I haven’t done a ‘proper painting’ since the university, as what I focused is the conceptual side of a work; picking up the painting brush again became difficult for me, I would hesitate how to make a straight line or how to use colours technically. But these difficulties are great leisure, doing a good painting  is never an easy thing since there is no standard for the word ‘good’. I kept questioning myself ‘ is this going to be a good painting? Does it have to be good?’ during the process of painting, self-judgement and finding an answer for myself is the aim of make these paintings, what I lack now is what I’m going to reinforce in the future. Thus, these paintings are not about the subject or colour, but my exploration and question of ‘what to paint’.

      About Seika and Kyoto

      Kyoto was formerly the imperial capital of Japan over 1000 years, now it’s still the centre of Japanese culture. With over 2000 temples and shrines from ancient times,traditional craftmanship are also preserved very well.

      What interests me the most on the first week of arrival is the Kyoto city itself, the planning of the city is almost the same as it was thousand years ago, in the city centre, the streets are all in vertical(North to South) or horizontal(East to West) directions; thus the whole city looks neat and ordered. Also, the main horizontal streets were named according to numbers from 10 to 2.

      My university for exchange—Kyoto Seika University,  lies on the north of Kyoto, has a history of over 60 years. The modern architecture is designed by the graduates from school; because of the advantage near mountains, students has more opportunities to get inspirations directly from nature and make big works in the nature


      Japanese Paper(Washi) Making Class

      PART 1

      In the elective lessons of Seika, Japanese paper making interests me the most, as the traditional paper making course is not easy to find in Western countries. Paper comes from nature, making paper can be viewed as a process of communication with nature as well.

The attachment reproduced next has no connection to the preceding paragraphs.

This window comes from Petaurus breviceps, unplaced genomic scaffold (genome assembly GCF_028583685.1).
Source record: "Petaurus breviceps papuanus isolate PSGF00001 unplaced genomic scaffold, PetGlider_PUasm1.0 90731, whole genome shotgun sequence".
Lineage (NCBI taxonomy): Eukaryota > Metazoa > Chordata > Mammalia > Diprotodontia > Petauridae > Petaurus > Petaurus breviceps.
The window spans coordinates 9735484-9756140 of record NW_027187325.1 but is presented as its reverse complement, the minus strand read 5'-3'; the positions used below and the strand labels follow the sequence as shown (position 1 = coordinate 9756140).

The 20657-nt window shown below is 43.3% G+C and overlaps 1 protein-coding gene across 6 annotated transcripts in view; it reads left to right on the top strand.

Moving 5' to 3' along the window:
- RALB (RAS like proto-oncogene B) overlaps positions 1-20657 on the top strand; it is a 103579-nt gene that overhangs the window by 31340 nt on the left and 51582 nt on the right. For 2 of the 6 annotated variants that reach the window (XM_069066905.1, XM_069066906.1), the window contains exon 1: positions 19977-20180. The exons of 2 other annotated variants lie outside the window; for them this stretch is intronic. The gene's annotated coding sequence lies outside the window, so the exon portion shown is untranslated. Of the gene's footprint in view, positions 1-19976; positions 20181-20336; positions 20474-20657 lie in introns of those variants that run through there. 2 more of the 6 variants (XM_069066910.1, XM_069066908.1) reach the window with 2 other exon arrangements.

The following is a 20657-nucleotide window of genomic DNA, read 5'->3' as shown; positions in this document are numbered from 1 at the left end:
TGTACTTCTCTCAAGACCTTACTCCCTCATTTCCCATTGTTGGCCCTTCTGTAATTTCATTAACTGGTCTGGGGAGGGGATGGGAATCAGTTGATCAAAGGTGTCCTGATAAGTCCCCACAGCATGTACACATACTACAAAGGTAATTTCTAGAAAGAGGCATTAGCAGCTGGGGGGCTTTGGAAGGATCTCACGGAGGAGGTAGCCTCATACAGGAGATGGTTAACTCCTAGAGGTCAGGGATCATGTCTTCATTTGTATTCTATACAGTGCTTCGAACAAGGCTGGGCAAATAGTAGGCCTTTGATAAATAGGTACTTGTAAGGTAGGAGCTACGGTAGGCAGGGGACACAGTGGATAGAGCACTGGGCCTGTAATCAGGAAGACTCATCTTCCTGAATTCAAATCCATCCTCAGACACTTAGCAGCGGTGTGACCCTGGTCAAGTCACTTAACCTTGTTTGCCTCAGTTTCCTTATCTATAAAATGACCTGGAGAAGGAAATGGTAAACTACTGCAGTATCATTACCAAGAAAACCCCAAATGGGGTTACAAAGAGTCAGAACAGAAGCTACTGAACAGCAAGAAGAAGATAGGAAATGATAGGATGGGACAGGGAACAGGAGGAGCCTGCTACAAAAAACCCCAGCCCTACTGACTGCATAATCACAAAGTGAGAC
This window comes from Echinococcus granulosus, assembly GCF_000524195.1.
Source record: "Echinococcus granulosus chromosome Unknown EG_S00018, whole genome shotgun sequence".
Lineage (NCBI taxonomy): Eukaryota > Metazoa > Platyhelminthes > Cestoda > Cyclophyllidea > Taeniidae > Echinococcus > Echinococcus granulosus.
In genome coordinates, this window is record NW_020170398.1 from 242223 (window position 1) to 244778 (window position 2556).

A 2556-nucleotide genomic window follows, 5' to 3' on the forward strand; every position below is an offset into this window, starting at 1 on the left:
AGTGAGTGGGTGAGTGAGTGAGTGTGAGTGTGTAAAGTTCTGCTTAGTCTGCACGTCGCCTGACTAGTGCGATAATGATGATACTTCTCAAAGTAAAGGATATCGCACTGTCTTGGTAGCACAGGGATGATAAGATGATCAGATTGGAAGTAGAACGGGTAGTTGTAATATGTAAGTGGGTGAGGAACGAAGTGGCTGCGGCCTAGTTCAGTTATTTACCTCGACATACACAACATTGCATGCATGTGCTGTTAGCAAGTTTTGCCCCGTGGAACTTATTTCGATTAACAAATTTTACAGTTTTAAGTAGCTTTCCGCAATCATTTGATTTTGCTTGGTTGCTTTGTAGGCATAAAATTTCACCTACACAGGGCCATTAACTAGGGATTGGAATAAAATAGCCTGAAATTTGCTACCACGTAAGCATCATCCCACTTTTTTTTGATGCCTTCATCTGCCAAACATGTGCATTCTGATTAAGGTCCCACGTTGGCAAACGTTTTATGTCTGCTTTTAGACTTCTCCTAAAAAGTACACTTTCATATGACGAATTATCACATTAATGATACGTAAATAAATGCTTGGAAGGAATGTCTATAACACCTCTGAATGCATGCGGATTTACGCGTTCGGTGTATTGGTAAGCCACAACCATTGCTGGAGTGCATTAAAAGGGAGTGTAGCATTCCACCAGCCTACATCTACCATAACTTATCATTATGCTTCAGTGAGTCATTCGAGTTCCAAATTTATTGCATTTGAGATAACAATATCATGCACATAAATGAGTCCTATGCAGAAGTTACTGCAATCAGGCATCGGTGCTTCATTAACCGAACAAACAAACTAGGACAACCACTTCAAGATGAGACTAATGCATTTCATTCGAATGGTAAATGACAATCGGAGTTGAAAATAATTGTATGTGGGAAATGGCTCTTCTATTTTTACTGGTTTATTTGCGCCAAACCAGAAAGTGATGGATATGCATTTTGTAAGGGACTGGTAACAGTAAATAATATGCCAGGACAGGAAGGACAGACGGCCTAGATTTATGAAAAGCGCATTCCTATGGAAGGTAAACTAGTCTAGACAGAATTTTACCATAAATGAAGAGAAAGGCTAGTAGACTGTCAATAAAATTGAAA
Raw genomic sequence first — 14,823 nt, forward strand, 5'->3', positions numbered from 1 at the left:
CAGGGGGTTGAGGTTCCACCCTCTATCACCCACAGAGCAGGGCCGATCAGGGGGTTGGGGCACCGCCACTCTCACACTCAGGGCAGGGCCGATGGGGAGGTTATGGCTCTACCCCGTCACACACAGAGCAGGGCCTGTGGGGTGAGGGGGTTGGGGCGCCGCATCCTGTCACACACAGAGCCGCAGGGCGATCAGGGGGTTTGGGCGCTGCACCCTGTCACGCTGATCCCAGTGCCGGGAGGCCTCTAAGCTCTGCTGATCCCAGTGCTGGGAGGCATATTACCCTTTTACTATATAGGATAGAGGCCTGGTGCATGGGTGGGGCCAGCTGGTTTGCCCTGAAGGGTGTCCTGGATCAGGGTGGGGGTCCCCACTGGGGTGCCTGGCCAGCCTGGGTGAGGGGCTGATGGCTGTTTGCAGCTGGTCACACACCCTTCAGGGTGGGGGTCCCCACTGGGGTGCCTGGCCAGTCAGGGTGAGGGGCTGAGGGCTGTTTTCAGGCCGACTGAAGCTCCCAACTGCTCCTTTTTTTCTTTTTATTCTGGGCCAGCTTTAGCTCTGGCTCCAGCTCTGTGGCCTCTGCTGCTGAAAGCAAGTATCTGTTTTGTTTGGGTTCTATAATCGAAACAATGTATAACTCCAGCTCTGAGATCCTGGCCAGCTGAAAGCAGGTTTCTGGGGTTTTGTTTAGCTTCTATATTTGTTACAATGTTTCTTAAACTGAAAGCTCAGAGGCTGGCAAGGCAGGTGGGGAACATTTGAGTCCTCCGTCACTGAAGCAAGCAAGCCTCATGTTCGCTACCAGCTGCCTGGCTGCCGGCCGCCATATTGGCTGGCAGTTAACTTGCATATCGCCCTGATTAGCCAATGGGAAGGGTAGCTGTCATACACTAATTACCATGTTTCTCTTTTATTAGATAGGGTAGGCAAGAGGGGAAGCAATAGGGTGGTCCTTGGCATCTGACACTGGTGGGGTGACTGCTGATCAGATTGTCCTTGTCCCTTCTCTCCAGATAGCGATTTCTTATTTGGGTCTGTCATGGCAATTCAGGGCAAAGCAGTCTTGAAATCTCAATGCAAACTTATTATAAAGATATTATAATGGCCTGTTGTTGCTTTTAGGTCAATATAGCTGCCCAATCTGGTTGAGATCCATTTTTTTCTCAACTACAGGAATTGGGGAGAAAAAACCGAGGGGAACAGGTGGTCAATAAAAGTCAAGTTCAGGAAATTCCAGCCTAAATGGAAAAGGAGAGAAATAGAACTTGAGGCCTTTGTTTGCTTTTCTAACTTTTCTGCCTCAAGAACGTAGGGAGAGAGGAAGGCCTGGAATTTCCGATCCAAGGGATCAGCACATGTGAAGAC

1.In our first lesson, recycling carbon paper were used. They were divided according to colour, so there won’t be a dirty colour for the outcome

      2.Carbons were put in a pulper with water and became a paste shape

      3.Put the paste in a paper making mold floating on water.

      4.Dry the extra water


      A piece of carbon paper is done! The chips of other colours faints in the carbon’s colour. 

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      PART 2

      In common sense, paper is flat, so I was very fond of making 3D paper sculpture. We used plaster to cast our hand first, then put the paper into plaster mode.

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      PART 3

      The material for most Japanese paper making-Kozo, English name is mulberry

      The material for most Japanese paper making-Kozo, English name is mulberry

      In advanced lesson, we were taught to make coloured paper. Instead of painting with colours on the paper, paper can be made with colours initially.

      -Prepare Kozo, which is mulberry in English, dye it with pigment

      -Dry out the extra colours to get all the colour seep into Kozo (long long process)

      -Have a layer of original Kozo, a layer of glue(made from taro), and the coloured layer

      The two layers of a paper